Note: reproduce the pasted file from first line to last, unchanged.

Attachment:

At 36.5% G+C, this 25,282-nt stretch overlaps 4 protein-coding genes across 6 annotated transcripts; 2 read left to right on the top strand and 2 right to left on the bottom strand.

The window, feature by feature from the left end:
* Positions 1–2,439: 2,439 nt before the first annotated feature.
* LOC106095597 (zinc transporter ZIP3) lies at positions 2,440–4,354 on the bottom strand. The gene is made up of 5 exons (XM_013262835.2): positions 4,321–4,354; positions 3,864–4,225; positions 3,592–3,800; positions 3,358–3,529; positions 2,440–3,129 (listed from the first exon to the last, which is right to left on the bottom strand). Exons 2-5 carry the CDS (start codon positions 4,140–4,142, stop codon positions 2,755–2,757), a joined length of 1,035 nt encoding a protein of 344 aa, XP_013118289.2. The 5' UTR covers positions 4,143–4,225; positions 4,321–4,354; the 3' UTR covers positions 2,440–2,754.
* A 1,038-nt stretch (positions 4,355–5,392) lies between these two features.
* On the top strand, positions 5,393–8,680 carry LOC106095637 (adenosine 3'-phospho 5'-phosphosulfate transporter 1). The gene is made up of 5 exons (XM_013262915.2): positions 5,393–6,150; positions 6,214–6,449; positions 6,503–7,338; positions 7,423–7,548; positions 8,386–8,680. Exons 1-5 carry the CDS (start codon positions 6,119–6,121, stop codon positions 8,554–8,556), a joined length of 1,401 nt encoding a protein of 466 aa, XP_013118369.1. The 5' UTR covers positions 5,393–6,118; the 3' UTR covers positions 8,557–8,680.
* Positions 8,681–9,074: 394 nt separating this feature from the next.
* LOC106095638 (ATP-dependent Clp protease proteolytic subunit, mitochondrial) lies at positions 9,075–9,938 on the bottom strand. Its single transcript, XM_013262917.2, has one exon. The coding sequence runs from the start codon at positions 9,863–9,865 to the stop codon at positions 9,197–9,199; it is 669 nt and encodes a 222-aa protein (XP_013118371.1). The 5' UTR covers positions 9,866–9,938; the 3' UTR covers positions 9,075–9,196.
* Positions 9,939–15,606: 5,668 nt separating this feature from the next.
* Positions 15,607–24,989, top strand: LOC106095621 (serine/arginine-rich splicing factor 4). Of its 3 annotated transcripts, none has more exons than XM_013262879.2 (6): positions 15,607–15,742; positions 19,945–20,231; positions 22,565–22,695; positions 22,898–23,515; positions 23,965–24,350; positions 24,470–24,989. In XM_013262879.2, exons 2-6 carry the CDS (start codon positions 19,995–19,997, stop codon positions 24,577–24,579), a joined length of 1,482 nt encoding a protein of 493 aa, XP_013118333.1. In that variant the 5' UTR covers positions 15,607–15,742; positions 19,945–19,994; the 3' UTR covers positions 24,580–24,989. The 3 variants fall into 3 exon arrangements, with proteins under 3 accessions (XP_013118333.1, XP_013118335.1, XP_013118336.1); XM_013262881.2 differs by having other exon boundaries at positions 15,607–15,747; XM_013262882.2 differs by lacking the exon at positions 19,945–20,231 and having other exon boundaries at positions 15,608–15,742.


At 36.5% G+C, this 25,282-nt stretch overlaps 4 protein-coding genes across 6 annotated transcripts; 2 read left to right on the top strand and 2 right to left on the bottom strand.

The window, feature by feature from the left end:
* Positions 1–2,439: 2,439 nt before the first annotated feature.
* LOC106095597 (zinc transporter ZIP3) lies at positions 2,440–4,354 on the bottom strand. The gene is made up of 5 exons (XM_013262835.2): positions 4,321–4,354; positions 3,864–4,225; positions 3,592–3,800; positions 3,358–3,529; positions 2,440–3,129 (listed from the first exon to the last, which is right to left on the bottom strand). Exons 2-5 carry the CDS (start codon positions 4,140–4,142, stop codon positions 2,755–2,757), a joined length of 1,035 nt encoding a protein of 344 aa, XP_013118289.2. The 5' UTR covers positions 4,143–4,225; positions 4,321–4,354; the 3' UTR covers positions 2,440–2,754.
* A 1,038-nt stretch (positions 4,355–5,392) lies between these two features.
* On the top strand, positions 5,393–8,680 carry LOC106095637 (adenosine 3'-phospho 5'-phosphosulfate transporter 1). The gene is made up of 5 exons (XM_013262915.2): positions 5,393–6,150; positions 6,214–6,449; positions 6,503–7,338; positions 7,423–7,548; positions 8,386–8,680. Exons 1-5 carry the CDS (start codon positions 6,119–6,121, stop codon positions 8,554–8,556), a joined length of 1,401 nt encoding a protein of 466 aa, XP_013118369.1. The 5' UTR covers positions 5,393–6,118; the 3' UTR covers positions 8,557–8,680.
* Positions 8,681–9,074: 394 nt separating this feature from the next.
* LOC106095638 (ATP-dependent Clp protease proteolytic subunit, mitochondrial) lies at positions 9,075–9,938 on the bottom strand. Its single transcript, XM_013262917.2, has one exon. The coding sequence runs from the start codon at positions 9,863–9,865 to the stop codon at positions 9,197–9,199; it is 669 nt and encodes a 222-aa protein (XP_013118371.1). The 5' UTR covers positions 9,866–9,938; the 3' UTR covers positions 9,075–9,196.
* Positions 9,939–15,606: 5,668 nt separating this feature from the next.
* Positions 15,607–24,989, top strand: LOC106095621 (serine/arginine-rich splicing factor 4). Of its 3 annotated transcripts, none has more exons than XM_013262879.2 (6): positions 15,607–15,742; positions 19,945–20,231; positions 22,565–22,695; positions 22,898–23,515; positions 23,965–24,350; positions 24,470–24,989. In XM_013262879.2, exons 2-6 carry the CDS (start codon positions 19,995–19,997, stop codon positions 24,577–24,579), a joined length of 1,482 nt encoding a protein of 493 aa, XP_013118333.1. In that variant the 5' UTR covers positions 15,607–15,742; positions 19,945–19,994; the 3' UTR covers positions 24,580–24,989. The 3 variants fall into 3 exon arrangements, with proteins under 3 accessions (XP_013118333.1, XP_013118335.1, XP_013118336.1); XM_013262881.2 differs by having other exon boundaries at positions 15,607–15,747; XM_013262882.2 differs by lacking the exon at positions 19,945–20,231 and having other exon boundaries at positions 15,608–15,742.